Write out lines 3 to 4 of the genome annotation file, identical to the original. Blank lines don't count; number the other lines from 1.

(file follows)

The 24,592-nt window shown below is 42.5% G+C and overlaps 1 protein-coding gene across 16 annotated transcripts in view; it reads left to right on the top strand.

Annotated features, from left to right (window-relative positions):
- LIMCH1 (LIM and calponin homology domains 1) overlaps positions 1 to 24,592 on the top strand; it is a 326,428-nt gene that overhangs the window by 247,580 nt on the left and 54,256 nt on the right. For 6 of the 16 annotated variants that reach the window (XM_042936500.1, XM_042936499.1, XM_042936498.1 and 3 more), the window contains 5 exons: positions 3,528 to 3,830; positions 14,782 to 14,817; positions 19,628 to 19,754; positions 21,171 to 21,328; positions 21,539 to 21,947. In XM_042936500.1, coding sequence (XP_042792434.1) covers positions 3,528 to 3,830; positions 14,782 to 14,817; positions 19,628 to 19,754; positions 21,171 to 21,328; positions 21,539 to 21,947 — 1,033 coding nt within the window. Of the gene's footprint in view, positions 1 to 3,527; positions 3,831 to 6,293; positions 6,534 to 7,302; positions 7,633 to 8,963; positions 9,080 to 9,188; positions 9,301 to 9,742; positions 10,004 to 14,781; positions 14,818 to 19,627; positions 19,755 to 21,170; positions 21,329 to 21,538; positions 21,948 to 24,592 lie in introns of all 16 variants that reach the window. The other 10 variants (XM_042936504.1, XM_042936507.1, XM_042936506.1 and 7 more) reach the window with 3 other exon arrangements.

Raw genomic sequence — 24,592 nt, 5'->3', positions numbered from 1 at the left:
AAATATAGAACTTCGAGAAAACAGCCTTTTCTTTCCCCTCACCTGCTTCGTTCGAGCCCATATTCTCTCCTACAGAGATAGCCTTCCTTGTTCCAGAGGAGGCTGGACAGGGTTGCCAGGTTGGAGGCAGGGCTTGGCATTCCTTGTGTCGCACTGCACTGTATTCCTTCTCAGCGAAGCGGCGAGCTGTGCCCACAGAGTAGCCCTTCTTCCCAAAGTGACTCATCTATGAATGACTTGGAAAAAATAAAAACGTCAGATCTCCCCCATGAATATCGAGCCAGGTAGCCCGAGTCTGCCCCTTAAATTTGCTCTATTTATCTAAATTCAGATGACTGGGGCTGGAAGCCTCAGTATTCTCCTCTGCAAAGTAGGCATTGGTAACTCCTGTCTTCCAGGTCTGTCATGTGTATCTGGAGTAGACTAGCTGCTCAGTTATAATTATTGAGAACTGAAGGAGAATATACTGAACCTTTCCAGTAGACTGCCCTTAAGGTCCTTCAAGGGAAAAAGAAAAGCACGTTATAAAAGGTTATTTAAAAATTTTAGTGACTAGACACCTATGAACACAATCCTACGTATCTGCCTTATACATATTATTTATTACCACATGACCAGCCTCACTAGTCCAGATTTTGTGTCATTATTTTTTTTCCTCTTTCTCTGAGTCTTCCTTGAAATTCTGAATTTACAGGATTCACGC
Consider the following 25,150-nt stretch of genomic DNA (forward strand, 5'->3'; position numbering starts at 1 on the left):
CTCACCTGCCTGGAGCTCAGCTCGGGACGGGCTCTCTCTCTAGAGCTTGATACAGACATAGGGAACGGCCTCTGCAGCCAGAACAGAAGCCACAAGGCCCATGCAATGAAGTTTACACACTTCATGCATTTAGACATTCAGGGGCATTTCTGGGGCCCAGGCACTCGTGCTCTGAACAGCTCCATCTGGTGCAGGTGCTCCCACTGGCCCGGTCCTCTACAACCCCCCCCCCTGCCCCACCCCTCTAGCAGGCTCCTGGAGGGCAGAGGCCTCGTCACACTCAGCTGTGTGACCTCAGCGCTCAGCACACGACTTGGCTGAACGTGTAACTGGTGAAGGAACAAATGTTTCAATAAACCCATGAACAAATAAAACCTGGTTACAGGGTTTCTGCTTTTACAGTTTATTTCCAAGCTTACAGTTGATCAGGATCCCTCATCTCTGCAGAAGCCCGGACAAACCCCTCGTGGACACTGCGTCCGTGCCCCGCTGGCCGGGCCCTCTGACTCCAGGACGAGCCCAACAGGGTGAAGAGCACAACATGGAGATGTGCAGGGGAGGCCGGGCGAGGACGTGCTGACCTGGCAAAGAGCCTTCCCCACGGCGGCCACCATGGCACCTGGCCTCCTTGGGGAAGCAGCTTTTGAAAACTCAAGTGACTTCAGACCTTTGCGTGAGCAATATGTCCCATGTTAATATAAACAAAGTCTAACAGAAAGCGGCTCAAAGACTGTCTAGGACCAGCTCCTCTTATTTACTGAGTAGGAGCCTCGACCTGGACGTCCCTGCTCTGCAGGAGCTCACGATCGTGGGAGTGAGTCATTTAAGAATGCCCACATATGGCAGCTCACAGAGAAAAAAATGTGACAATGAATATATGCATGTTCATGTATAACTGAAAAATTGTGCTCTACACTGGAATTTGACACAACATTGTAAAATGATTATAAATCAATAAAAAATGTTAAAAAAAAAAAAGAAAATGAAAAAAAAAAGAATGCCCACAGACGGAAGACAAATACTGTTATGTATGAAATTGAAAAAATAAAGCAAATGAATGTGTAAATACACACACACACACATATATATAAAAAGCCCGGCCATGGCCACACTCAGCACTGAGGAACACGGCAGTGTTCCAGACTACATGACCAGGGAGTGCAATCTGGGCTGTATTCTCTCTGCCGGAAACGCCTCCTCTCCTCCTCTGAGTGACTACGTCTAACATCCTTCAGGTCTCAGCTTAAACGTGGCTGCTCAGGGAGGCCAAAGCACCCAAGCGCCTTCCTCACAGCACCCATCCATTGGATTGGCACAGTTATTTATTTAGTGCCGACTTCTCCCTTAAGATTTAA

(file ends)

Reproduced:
- LIMCH1 (LIM and calponin homology domains 1) overlaps positions 1 to 24,592 on the top strand; it is a 326,428-nt gene that overhangs the window by 247,580 nt on the left and 54,256 nt on the right. For 6 of the 16 annotated variants that reach the window (XM_042936500.1, XM_042936499.1, XM_042936498.1 and 3 more), the window contains 5 exons: positions 3,528 to 3,830; positions 14,782 to 14,817; positions 19,628 to 19,754; positions 21,171 to 21,328; positions 21,539 to 21,947. In XM_042936500.1, coding sequence (XP_042792434.1) covers positions 3,528 to 3,830; positions 14,782 to 14,817; positions 19,628 to 19,754; positions 21,171 to 21,328; positions 21,539 to 21,947 — 1,033 coding nt within the window. Of the gene's footprint in view, positions 1 to 3,527; positions 3,831 to 6,293; positions 6,534 to 7,302; positions 7,633 to 8,963; positions 9,080 to 9,188; positions 9,301 to 9,742; positions 10,004 to 14,781; positions 14,818 to 19,627; positions 19,755 to 21,170; positions 21,329 to 21,538; positions 21,948 to 24,592 lie in introns of all 16 variants that reach the window. The other 10 variants (XM_042936504.1, XM_042936507.1, XM_042936506.1 and 7 more) reach the window with 3 other exon arrangements.

Raw genomic sequence — 24,592 nt, 5'->3', positions numbered from 1 at the left: